The face of food stamp cuts: Chicago, Illinois
27 May 2014
This is the second in a series of articles on the impact of food stamp cuts in the United States. See also, “The face of food stamp cuts: Jennifer - Portland, Oregon.”
Over the past year, the Obama administration and the US Congress have slashed tens of billions of dollars from the Supplemental Nutrition Assistance Program (SNAP), also known as food stamps. The cuts, part of an overall attack on the social rights of the working class, come amidst rising hunger, homelessness and economic distress for tens of millions of people in the United States.
The impact of these cuts, felt across the country, is almost entirely outside the field of vision of the media. For the political establishment, issues of hunger and poverty are hardly mentioned—and if they are, it serves as nothing more than a theatrical gesture or campaign talking point. Democrats and Republicans all agree on the need for continued cuts in social programs like food stamps, even as the stock market soars to new heights and the wealth of the financial aristocracy is at record levels.
The city of Chicago, Illinois is no exception. According to Feeding America’s 2014 Map the Meal Gap study, 15.3 percent of Chicagoans living in Cook County, nearly 800,000 people, were food insecure in 2012. The same study found that the food insecurity rate for the state of Illinois was 14.2 percent (1,833,810 individuals). These numbers have almost certainly risen over the past two years.
With the ending of emergency federal funding to SNAP last November, two million people in Illinois, or 16 percent of the state’s population, had their access to food and nutritional assistance reduced. Monthly benefits have dropped by between $19 and $34, depending on income and household size. The supplemental benefit now stands at just $1.40 per meal.
The World Socialist Web Site recently spoke with visitors and staff of Chicago-area food pantries and Department of Human Services offices about the impact of the cuts.
Gina, a woman visiting a west side DHS office, said, “I lost $11 a month in the November SNAP cuts. I’ve been unemployed for a while now, and SNAP is all I have.
“While they cut our benefits, food and gas prices and the cost of living are all rising. We pay more. And in neighborhoods like the one I live in, we don’t have access to fresh meat and produce.”
An Illinois DHS caseworker with seven years of experience described the growth of demand for food stamps, particularly among the “working poor.” She explained, “I couldn’t tell you the specific numbers off-hand. There has absolutely been a sharp increase in need. Many more people have come in to apply and it’s working people period—not just people on welfare. People have to take from this or that to buy food. I think, you know what? Me too.”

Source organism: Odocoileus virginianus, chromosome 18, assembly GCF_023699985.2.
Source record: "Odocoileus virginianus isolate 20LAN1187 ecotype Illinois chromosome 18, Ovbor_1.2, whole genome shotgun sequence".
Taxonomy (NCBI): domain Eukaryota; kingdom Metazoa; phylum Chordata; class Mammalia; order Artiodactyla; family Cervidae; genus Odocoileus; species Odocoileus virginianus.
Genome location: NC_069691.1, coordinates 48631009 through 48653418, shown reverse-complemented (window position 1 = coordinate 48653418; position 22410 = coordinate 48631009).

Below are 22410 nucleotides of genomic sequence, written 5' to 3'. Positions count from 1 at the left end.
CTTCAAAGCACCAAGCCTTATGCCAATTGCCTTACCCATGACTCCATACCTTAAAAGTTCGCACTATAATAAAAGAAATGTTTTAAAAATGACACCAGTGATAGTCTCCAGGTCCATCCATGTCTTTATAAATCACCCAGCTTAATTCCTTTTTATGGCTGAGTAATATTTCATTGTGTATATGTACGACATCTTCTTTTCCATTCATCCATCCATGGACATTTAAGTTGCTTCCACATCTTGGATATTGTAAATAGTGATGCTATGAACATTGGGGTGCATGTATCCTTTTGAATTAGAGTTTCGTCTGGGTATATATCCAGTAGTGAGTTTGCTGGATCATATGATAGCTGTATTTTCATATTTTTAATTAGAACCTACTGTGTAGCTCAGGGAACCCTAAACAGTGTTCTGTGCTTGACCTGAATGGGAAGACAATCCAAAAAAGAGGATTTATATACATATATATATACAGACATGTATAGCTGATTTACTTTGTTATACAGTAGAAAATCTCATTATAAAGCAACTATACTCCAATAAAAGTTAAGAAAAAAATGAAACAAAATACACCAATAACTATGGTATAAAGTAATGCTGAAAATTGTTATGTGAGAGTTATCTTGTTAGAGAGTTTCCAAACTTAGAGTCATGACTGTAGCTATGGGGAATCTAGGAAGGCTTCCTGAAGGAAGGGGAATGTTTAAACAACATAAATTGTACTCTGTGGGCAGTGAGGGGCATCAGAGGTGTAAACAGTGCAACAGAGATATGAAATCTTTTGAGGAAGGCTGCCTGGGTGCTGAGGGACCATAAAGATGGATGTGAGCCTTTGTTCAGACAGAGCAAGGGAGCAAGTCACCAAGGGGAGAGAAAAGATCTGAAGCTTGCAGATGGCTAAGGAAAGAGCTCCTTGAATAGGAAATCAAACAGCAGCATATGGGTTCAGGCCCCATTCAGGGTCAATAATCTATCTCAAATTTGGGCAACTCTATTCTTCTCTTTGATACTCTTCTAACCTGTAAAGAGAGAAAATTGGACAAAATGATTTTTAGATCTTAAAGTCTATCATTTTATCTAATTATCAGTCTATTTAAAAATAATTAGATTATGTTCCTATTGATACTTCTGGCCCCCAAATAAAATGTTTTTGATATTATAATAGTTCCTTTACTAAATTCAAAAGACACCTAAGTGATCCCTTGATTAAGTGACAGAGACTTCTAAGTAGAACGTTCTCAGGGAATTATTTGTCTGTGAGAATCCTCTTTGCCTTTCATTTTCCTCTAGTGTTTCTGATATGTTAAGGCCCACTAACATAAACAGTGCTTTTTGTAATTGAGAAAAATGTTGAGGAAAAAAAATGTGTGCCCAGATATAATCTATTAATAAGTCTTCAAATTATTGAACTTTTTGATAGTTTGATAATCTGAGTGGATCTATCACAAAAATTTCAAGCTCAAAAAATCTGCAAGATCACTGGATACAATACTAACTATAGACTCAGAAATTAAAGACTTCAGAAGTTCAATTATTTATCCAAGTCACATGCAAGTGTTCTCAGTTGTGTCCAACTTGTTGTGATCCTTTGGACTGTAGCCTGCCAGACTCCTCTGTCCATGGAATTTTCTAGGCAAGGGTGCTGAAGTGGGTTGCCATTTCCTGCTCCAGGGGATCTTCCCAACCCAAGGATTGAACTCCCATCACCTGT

Speaking on the conditions in the DHS offices, she added, “The average caseload for a non-specialized DHS caseworker is well over 1,000. You just can’t keep up with it.”
The cuts to SNAP benefits have been compounded by cuts to pensions, disability benefits, lower wages and rising costs of living.
Shantera also lost $11 a month from the November SNAP cuts. “Eleven dollars a month does make a difference. That is at least three meals worth of food we no longer have access to.
“Why can’t they spend money on essential things like this? We need our food. Why take it from us?”
Eva spoke about her reliance on SNAP benefits and other social assistance, “I’m on disability. I was affected by the cuts to disability over a year ago and have had to rely on family members for assistance. Recently I went to get my tooth pulled, and they wouldn’t do it because I didn’t have a medical card.”
Eva said she was assisting her daughter with the care of her two grandchildren, “It’s a Catch-22. If Social Security knew I was living with her, they would cut our benefits.”
The cuts to SNAP benefits have a reverberating impact throughout the economy. The cuts to food stamps are expected to cut into retail sales, threatening the closure of stores in poor areas and further limiting access.
“Food deserts”—large low-income areas where access to fresh produce and nutritious food is extremely scarce—is already a major problem, particularly after the closure of grocery chain Dominick’s last January. Large swaths of the south and west sides of Chicago have no full-sized grocery retailers, and rural areas of Illinois are similarly affected.
A significant section of those who have had their SNAP benefits cut will turn to food pantries and other emergency food services to struggle to get adequate amounts of food each month.
Herman, a client at the Lakeview Pantry East location, said he now relies on the food pantry after the SNAP cuts. “I used to receive $200 in food benefits before getting on supplemental security income. After that, I received $33 a month on my Link card. Then they cut it back to $20. Now I only receive $17 a month.” Herman said he used to be homeless and is currently living in subsidized housing.
Another Lakeview East client who asked not to be named said, “I have two children and a wife. It’s been hard for me for the last six or seven years. The pantry really helps.”
Pantry and food bank workers fear it will be impossible to keep up with the increased need. Demand at Cook County food pantries is up 70 percent over the past five years. According to the U.S. Conference of Mayors 2013 Status Report on Hunger and Homelessness, published at the end of last year, requests for emergency food assistance in Chicago increased by 6 percent in 2013.
The annual study also found that in many cases Chicago area food pantries for the first time in years have had to turn people away, reduce the quantity of food provided and reduce the number of times a person or family can visit each month.
Vincent, a Lakeview client told the WSWS, “I just lost my job. I been coming to the food pantry once every two months for food and three times a month for vegetables.” When asked about the November cuts to SNAP benefits, he said, “It’s less money. Less money means less food. The pantry has been filling the void. But more people are needing places like this. More people means more strain on these pantries. And this is happening everywhere.”